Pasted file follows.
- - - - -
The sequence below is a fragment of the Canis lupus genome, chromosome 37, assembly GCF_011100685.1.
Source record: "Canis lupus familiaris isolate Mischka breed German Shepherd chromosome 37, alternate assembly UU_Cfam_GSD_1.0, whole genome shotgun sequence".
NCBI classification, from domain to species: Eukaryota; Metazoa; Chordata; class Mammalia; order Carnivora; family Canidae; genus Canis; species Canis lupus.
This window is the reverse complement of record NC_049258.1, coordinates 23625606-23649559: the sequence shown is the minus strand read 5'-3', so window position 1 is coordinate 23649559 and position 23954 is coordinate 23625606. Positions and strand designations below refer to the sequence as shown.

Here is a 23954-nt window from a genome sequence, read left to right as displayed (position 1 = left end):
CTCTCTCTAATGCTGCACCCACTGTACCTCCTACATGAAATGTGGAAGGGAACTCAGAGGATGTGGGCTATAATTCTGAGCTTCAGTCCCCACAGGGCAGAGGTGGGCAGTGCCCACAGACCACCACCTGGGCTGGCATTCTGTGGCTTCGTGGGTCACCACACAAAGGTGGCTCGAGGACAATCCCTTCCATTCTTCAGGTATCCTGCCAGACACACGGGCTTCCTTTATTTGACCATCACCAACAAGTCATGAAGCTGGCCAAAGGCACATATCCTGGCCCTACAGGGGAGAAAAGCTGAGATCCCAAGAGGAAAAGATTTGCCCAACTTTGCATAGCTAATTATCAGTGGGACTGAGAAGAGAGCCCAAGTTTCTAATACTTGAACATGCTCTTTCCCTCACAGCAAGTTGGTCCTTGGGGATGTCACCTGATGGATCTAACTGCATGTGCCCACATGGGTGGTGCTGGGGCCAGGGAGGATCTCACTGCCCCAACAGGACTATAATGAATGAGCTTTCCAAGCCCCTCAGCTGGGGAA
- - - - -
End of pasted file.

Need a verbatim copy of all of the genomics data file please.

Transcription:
The sequence below is a fragment of the Canis lupus genome, chromosome 37, assembly GCF_011100685.1.
Source record: "Canis lupus familiaris isolate Mischka breed German Shepherd chromosome 37, alternate assembly UU_Cfam_GSD_1.0, whole genome shotgun sequence".
NCBI classification, from domain to species: Eukaryota; Metazoa; Chordata; class Mammalia; order Carnivora; family Canidae; genus Canis; species Canis lupus.
This window is the reverse complement of record NC_049258.1, coordinates 23625606-23649559: the sequence shown is the minus strand read 5'-3', so window position 1 is coordinate 23649559 and position 23954 is coordinate 23625606. Positions and strand designations below refer to the sequence as shown.

Here is a 23954-nt window from a genome sequence, read left to right as displayed (position 1 = left end):
CTCTCTCTAATGCTGCACCCACTGTACCTCCTACATGAAATGTGGAAGGGAACTCAGAGGATGTGGGCTATAATTCTGAGCTTCAGTCCCCACAGGGCAGAGGTGGGCAGTGCCCACAGACCACCACCTGGGCTGGCATTCTGTGGCTTCGTGGGTCACCACACAAAGGTGGCTCGAGGACAATCCCTTCCATTCTTCAGGTATCCTGCCAGACACACGGGCTTCCTTTATTTGACCATCACCAACAAGTCATGAAGCTGGCCAAAGGCACATATCCTGGCCCTACAGGGGAGAAAAGCTGAGATCCCAAGAGGAAAAGATTTGCCCAACTTTGCATAGCTAATTATCAGTGGGACTGAGAAGAGAGCCCAAGTTTCTAATACTTGAACATGCTCTTTCCCTCACAGCAAGTTGGTCCTTGGGGATGTCACCTGATGGATCTAACTGCATGTGCCCACATGGGTGGTGCTGGGGCCAGGGAGGATCTCACTGCCCCAACAGGACTATAATGAATGAGCTTTCCAAGCCCCTCAGCTGGGGAA